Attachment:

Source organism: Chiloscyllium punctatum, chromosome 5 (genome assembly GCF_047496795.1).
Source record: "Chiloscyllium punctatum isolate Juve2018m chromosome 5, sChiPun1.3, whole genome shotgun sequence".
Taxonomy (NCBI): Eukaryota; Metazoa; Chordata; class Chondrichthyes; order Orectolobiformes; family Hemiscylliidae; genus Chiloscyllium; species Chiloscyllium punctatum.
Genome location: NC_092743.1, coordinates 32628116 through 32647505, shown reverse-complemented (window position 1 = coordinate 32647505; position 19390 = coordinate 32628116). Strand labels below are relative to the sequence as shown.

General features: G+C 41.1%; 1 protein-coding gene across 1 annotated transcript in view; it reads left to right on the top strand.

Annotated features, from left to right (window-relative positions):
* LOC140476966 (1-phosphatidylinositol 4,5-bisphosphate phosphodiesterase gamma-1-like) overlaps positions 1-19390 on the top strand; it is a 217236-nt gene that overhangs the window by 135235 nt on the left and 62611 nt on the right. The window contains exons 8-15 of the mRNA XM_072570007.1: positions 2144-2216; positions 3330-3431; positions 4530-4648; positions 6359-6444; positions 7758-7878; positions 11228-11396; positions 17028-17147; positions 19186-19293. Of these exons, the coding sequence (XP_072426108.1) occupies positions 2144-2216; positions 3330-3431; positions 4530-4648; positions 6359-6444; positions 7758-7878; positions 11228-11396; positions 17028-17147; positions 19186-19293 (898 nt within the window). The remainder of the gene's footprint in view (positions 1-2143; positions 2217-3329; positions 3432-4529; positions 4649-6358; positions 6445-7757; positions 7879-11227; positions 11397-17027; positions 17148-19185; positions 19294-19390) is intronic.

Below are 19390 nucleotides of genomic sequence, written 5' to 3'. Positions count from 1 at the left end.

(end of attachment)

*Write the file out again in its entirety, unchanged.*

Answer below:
Source organism: Chiloscyllium punctatum, chromosome 5 (genome assembly GCF_047496795.1).
Source record: "Chiloscyllium punctatum isolate Juve2018m chromosome 5, sChiPun1.3, whole genome shotgun sequence".
Taxonomy (NCBI): Eukaryota; Metazoa; Chordata; class Chondrichthyes; order Orectolobiformes; family Hemiscylliidae; genus Chiloscyllium; species Chiloscyllium punctatum.
Genome location: NC_092743.1, coordinates 32628116 through 32647505, shown reverse-complemented (window position 1 = coordinate 32647505; position 19390 = coordinate 32628116). Strand labels below are relative to the sequence as shown.

General features: G+C 41.1%; 1 protein-coding gene across 1 annotated transcript in view; it reads left to right on the top strand.

Annotated features, from left to right (window-relative positions):
* LOC140476966 (1-phosphatidylinositol 4,5-bisphosphate phosphodiesterase gamma-1-like) overlaps positions 1-19390 on the top strand; it is a 217236-nt gene that overhangs the window by 135235 nt on the left and 62611 nt on the right. The window contains exons 8-15 of the mRNA XM_072570007.1: positions 2144-2216; positions 3330-3431; positions 4530-4648; positions 6359-6444; positions 7758-7878; positions 11228-11396; positions 17028-17147; positions 19186-19293. Of these exons, the coding sequence (XP_072426108.1) occupies positions 2144-2216; positions 3330-3431; positions 4530-4648; positions 6359-6444; positions 7758-7878; positions 11228-11396; positions 17028-17147; positions 19186-19293 (898 nt within the window). The remainder of the gene's footprint in view (positions 1-2143; positions 2217-3329; positions 3432-4529; positions 4649-6358; positions 6445-7757; positions 7879-11227; positions 11397-17027; positions 17148-19185; positions 19294-19390) is intronic.

Below are 19390 nucleotides of genomic sequence, written 5' to 3'. Positions count from 1 at the left end.